The only time I always remember to pull out my phone and take photos is when I’m with my grandson. To paraphrase a Jim Gaffigan joke, my 2-year-old grandson has had more photos taken of him than the entire number of times my father looked at me during his life.

Even though my smartphone has enough memory to store either 9 million photos or 100 complete Hollywood movies, I’m quickly filling up the phone with snapshots and videos of the Rhode Island Wonder Boy™. 

I need to find a better balance. Instead of holding up my smartphone and filming for 90% of the time when I’m with my grandson, and zero-percent of the time when I’m at a jobsite with a fantastic photo-op staring me in the face, I should back off a little on the Wonder Boy™ chronicles and take one or two snapshots while on the roof.
Or when I return to the office and realize I did not take any jobsite photos, I can alway do a Google Image search and post one of those pictures. And if someone thinks it looks odd, I’ll say, “Didn’t you know the Hartford skyline looks a lot like Hong Kong?”

Wednesday, July 27, 2022

Go Ahead: Do What You Love!

 There’s an old saying, “Do what you love, and you’ll never work a day in your life.”


This axiom is mentioned often at graduation ceremonies, as older people try to impart some wisdom on younger people — who most of the time aren’t paying attention. When I was a young graduate decades ago, we had to work hard at not paying attention to the speaker, a technique we perfected during four years of classroom lectures. But nowadays, the graduates don’t even have to work hard because they can just watch Tik Tok videos on their smartphones and drown out the “blah blah blah” coming from the stage.

Anyway, that old expression makes the point that if your occupation is something you love doing, then going to work each day will not be a chore. Instead it will be something you look forward to and enjoy.
Well, that’s great advice, as long as you happen to love loading heavy boxes onto delivery trucks all day long, or selling life insurance to people who don’t want to talk to you, or getting yelled at by angry customers because they ordered the wrong item (and somehow it’s YOUR fault!) and therefore they have no intention of paying their invoice and you can just go pound sand, pal!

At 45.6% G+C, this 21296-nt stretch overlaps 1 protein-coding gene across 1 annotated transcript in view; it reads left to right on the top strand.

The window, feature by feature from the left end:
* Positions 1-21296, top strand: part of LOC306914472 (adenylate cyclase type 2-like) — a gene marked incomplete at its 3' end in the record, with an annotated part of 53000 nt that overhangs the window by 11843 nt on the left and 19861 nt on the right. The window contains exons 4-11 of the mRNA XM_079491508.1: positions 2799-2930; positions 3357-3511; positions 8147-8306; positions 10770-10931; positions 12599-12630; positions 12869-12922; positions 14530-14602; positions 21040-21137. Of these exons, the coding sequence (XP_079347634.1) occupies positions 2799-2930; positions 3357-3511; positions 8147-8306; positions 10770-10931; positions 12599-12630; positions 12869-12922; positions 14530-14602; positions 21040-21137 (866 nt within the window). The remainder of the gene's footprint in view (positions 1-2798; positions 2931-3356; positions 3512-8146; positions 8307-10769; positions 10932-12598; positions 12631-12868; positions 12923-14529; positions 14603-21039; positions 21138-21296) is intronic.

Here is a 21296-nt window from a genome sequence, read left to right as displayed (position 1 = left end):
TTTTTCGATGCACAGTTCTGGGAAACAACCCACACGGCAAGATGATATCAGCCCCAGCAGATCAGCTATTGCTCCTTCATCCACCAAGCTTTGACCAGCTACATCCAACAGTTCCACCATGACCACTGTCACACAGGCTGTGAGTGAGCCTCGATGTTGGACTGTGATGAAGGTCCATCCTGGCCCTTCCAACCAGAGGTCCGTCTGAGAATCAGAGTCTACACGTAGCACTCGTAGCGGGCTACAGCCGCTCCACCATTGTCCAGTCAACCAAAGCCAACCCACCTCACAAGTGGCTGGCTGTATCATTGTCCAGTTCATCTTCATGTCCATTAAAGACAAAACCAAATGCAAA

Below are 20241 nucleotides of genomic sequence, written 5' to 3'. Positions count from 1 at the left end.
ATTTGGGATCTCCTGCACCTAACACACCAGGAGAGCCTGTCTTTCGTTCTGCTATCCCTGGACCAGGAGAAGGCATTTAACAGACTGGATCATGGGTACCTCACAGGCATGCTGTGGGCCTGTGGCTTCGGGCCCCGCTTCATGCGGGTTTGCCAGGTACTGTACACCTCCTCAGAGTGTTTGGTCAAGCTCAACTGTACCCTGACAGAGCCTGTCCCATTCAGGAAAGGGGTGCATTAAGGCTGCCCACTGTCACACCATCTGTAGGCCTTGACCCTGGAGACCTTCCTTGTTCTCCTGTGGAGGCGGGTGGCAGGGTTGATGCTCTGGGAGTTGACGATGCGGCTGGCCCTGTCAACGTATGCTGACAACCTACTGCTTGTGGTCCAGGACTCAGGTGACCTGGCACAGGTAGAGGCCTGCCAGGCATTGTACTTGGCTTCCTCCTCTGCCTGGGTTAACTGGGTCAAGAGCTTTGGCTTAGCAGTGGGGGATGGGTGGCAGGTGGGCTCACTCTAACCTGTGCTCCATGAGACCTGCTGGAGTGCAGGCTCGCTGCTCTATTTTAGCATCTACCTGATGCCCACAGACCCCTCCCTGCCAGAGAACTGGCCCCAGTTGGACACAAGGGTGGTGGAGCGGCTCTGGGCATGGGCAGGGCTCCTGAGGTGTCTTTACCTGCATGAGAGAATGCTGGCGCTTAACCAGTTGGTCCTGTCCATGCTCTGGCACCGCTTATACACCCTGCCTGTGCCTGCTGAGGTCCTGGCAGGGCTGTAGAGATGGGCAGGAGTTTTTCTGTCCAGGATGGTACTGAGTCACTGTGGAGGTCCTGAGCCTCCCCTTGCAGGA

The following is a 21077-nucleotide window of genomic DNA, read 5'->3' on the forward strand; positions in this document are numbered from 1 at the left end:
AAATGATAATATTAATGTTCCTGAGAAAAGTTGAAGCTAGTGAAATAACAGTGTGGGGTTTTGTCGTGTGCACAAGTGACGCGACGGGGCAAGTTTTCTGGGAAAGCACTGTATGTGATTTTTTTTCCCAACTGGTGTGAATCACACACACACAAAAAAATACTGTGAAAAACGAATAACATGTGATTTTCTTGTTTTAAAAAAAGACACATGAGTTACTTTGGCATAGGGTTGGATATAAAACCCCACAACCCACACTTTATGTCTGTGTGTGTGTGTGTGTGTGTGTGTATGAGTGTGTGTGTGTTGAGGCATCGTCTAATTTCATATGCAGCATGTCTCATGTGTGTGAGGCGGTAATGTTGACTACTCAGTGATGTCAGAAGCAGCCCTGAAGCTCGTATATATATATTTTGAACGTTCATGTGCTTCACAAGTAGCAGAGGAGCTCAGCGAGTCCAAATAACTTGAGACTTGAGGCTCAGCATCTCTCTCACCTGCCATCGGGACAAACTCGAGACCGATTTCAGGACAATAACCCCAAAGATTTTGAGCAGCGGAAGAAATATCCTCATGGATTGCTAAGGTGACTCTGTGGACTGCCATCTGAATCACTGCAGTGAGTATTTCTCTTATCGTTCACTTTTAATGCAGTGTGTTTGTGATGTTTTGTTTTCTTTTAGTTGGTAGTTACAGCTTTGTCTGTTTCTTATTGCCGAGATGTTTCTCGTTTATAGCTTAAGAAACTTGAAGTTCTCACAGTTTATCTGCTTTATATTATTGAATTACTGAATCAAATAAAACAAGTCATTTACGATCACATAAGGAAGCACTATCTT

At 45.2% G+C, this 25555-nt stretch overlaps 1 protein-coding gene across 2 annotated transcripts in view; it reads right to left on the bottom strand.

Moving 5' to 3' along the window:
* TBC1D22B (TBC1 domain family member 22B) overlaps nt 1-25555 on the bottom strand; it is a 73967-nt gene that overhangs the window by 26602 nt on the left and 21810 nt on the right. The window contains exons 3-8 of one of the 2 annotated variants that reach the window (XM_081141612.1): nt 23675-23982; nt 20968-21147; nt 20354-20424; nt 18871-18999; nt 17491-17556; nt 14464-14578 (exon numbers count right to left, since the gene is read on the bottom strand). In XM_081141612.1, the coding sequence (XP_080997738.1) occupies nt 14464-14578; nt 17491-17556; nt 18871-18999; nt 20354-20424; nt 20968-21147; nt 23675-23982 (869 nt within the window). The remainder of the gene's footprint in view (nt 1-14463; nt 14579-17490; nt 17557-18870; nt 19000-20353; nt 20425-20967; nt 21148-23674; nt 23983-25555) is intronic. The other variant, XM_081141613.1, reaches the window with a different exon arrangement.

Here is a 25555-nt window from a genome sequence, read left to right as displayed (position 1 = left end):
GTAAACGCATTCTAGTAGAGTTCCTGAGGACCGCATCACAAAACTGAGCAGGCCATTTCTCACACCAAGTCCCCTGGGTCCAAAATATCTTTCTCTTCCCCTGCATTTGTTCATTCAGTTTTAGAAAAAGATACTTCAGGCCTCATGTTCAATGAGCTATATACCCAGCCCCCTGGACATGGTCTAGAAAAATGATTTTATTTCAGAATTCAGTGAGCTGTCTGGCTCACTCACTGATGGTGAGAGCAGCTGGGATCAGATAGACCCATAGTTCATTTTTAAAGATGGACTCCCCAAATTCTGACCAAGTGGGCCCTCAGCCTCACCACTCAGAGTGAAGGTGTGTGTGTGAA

Yeah, I’m not sure there are many people who LOVE to do those things. 

Years ago, I took this advice and tried to “do what I love” and therefore “not work a day in my life.” Except what I loved to do was watch sports on TV, eat Fritos, and drink beer. I really enjoyed those activities immensely, so much so that it didn’t seem like work at all. But there was one slight problem: no one was willing to pay me to do it. 
So, when the rent and the car payments came due — which seemed to happen on a fairly regular basis — I was forced to go to a local warehouse and load boxes. And later for a brief and painful time, I tried to sell life insurance. Then finally, I found a career in the HVAC industry where a sizable part of my day, it seems, is spent getting yelled at by angry customers.  
 
After four decades, I can honestly say I now enjoy many aspects of my career, but when I go to work each day, it definitely feels like I’m going to a job. That “never work a day in your life” concept is nowhere in sight.

I’m not sure which occupations/professions fall into the “do what you love and you’ll never work a day in your life” category. Certainly, there are careers that people describe as their life-long dream: education, medicine, law enforcement, etc. But if you ask even the most professionally satisfied teacher, doctor, or police officer whether they “never work a day in their life,” they’re going to stare at you incredulously and then suggest that you steer clear of the local cannabis dispensary for a while.

And don’t forget, what people “love” changes over time. For example, I now love to watch sports on TV, eat Fritos, and drink diet Fresca. That is totally different compared to when I was young.
So, that old expression should be something like, “Do what you love — in your spare time — and you’ll never get evicted or have your car repossessed.”

In today’s economy, that’s about as good as we can hope for. And during graduation ceremonies, I bet if the commencement speaker proclaims this new and modified axiom, it will cause the young people to look up from their smartphones and ask, “Wait. What did he just say?”

Tuesday, July 26, 2022

‘National Eucharistic Revival’ Needed More Than Ever